Verizon and target Medicaid's most expensive patients

From the mHealthNews archive
By Eric Wicklund

A new mHealth program is aimed squarely at a hospital's most expensive patients – the so-called "superutilizers."

The Centerstone Research Institute, a Nashville-based not-for-profit focused on improving healthcare for those with mental health and addiction disorders, is partnering with mHealth vendor and Verizon to launch coactionHealth. The program aims to use mobile technologies to help individuals with complex behavioral health disorders who generally rack up more than $25,000 a year in Medicaid expenses.

“Five percent of high-utilizer Medicaid beneficiaries represent more than half of the state Medicaid dollars spent each year,” Centerstone Research Institute CEO Tom Doub said in a recent press release. “These individuals typically have co-occurring mental and physical disorders that make managing their care difficult. Understanding their needs and finding ways to help them better manage their health is critical in controlling healthcare costs.”

The program makes use of mobile surveys, a high-intensity wellness coach available on-site or through mobile communications, a support team that includes consultants, nurses and licensed therapists, and a home mHealth package consisting of mobile phones, health data tracking apps and connectivity tools for communication with different members of the care team.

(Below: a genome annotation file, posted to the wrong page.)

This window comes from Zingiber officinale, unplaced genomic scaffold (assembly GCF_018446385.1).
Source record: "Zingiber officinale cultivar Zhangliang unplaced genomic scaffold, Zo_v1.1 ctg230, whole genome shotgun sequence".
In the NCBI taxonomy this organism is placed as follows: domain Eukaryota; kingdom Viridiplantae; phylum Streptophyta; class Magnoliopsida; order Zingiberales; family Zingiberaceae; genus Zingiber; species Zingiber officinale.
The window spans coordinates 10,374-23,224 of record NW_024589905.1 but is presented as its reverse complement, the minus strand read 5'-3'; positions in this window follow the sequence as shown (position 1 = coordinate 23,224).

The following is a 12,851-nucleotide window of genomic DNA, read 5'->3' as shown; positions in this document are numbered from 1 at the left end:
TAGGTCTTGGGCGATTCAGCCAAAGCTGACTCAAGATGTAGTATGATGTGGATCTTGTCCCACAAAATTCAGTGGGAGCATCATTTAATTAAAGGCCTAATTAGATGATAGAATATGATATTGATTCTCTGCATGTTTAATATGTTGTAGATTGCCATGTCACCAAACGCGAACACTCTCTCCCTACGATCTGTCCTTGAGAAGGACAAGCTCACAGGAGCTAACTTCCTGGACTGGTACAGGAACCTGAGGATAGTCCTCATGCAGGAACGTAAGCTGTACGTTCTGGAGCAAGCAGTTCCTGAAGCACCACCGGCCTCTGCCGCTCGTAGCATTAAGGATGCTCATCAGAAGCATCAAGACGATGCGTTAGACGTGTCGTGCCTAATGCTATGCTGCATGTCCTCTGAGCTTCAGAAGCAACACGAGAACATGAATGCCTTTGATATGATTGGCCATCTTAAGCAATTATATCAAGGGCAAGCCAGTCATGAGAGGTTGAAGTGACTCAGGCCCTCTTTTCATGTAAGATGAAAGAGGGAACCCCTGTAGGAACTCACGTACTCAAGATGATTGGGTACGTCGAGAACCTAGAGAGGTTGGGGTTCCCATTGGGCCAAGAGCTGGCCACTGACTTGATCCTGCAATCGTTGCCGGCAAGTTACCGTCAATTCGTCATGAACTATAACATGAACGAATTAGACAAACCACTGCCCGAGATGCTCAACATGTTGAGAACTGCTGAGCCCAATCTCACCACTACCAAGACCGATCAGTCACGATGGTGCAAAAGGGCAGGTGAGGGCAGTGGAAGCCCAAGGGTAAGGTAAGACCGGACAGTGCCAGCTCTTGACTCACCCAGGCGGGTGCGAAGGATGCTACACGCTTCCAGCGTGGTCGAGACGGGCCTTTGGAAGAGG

In a three-month pilot run between April and July of this year, officials said coactionHealth resulted in fewer hospitalizations and reduced patients' needs related to home mobility, personal care, nutrition and a safe living environment by some 55 percent.

As part of the program,, an MIT-launched startup that develops smartphone-based mHealth tools, sent participants a daily mental wellbeing survey through an app on their smartphones. The survey enabled caregivers to identify abnormal behaviors, such as the presence of depression, social isolation or suicidal thoughts, and intervene when necessary. The platform also enabled the care team to chart each patient's behavioral trends over time.